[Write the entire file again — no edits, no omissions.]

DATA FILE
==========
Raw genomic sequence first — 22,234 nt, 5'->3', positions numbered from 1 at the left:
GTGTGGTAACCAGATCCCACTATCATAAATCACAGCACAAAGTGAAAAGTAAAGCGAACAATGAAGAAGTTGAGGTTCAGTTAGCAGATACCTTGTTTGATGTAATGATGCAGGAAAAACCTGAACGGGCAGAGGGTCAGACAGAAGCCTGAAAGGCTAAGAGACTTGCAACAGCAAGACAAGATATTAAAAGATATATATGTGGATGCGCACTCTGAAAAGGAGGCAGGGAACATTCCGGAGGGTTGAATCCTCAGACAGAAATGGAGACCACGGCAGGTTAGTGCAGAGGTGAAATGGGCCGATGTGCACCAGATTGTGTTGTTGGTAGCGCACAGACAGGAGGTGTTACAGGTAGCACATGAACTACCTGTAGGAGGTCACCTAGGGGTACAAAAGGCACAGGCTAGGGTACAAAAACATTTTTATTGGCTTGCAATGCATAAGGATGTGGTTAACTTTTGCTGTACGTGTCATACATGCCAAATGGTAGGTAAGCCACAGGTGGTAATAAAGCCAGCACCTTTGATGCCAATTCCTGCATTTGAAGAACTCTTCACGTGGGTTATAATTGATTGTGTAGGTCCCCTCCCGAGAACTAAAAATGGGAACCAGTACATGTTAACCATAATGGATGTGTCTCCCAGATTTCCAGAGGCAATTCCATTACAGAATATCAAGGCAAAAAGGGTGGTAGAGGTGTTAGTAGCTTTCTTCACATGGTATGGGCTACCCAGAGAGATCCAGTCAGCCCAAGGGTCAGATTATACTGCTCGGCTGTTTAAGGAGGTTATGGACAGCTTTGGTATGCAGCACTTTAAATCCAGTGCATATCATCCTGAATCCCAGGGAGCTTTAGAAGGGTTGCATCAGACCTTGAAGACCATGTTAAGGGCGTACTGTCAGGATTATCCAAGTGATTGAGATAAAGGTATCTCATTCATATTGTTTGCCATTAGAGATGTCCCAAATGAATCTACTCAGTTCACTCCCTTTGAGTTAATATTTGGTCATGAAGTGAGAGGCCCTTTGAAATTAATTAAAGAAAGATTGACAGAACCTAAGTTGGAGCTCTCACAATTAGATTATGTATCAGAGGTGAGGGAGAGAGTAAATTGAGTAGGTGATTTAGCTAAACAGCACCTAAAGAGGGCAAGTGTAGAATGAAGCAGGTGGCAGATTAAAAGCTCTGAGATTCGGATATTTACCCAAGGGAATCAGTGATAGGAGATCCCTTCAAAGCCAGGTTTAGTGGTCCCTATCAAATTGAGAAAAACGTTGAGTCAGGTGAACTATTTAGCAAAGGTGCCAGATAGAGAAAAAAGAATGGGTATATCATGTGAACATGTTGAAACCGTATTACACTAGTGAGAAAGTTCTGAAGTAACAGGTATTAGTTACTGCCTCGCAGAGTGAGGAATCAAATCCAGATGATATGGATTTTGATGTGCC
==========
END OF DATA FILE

Raw genomic sequence first — 22,234 nt, 5'->3', positions numbered from 1 at the left:
GTGTGGTAACCAGATCCCACTATCATAAATCACAGCACAAAGTGAAAAGTAAAGCGAACAATGAAGAAGTTGAGGTTCAGTTAGCAGATACCTTGTTTGATGTAATGATGCAGGAAAAACCTGAACGGGCAGAGGGTCAGACAGAAGCCTGAAAGGCTAAGAGACTTGCAACAGCAAGACAAGATATTAAAAGATATATATGTGGATGCGCACTCTGAAAAGGAGGCAGGGAACATTCCGGAGGGTTGAATCCTCAGACAGAAATGGAGACCACGGCAGGTTAGTGCAGAGGTGAAATGGGCCGATGTGCACCAGATTGTGTTGTTGGTAGCGCACAGACAGGAGGTGTTACAGGTAGCACATGAACTACCTGTAGGAGGTCACCTAGGGGTACAAAAGGCACAGGCTAGGGTACAAAAACATTTTTATTGGCTTGCAATGCATAAGGATGTGGTTAACTTTTGCTGTACGTGTCATACATGCCAAATGGTAGGTAAGCCACAGGTGGTAATAAAGCCAGCACCTTTGATGCCAATTCCTGCATTTGAAGAACTCTTCACGTGGGTTATAATTGATTGTGTAGGTCCCCTCCCGAGAACTAAAAATGGGAACCAGTACATGTTAACCATAATGGATGTGTCTCCCAGATTTCCAGAGGCAATTCCATTACAGAATATCAAGGCAAAAAGGGTGGTAGAGGTGTTAGTAGCTTTCTTCACATGGTATGGGCTACCCAGAGAGATCCAGTCAGCCCAAGGGTCAGATTATACTGCTCGGCTGTTTAAGGAGGTTATGGACAGCTTTGGTATGCAGCACTTTAAATCCAGTGCATATCATCCTGAATCCCAGGGAGCTTTAGAAGGGTTGCATCAGACCTTGAAGACCATGTTAAGGGCGTACTGTCAGGATTATCCAAGTGATTGAGATAAAGGTATCTCATTCATATTGTTTGCCATTAGAGATGTCCCAAATGAATCTACTCAGTTCACTCCCTTTGAGTTAATATTTGGTCATGAAGTGAGAGGCCCTTTGAAATTAATTAAAGAAAGATTGACAGAACCTAAGTTGGAGCTCTCACAATTAGATTATGTATCAGAGGTGAGGGAGAGAGTAAATTGAGTAGGTGATTTAGCTAAACAGCACCTAAAGAGGGCAAGTGTAGAATGAAGCAGGTGGCAGATTAAAAGCTCTGAGATTCGGATATTTACCCAAGGGAATCAGTGATAGGAGATCCCTTCAAAGCCAGGTTTAGTGGTCCCTATCAAATTGAGAAAAACGTTGAGTCAGGTGAACTATTTAGCAAAGGTGCCAGATAGAGAAAAAAGAATGGGTATATCATGTGAACATGTTGAAACCGTATTACACTAGTGAGAAAGTTCTGAAGTAACAGGTATTAGTTACTGCCTCGCAGAGTGAGGAATCAAATCCAGATGATATGGATTTTGATGTGCC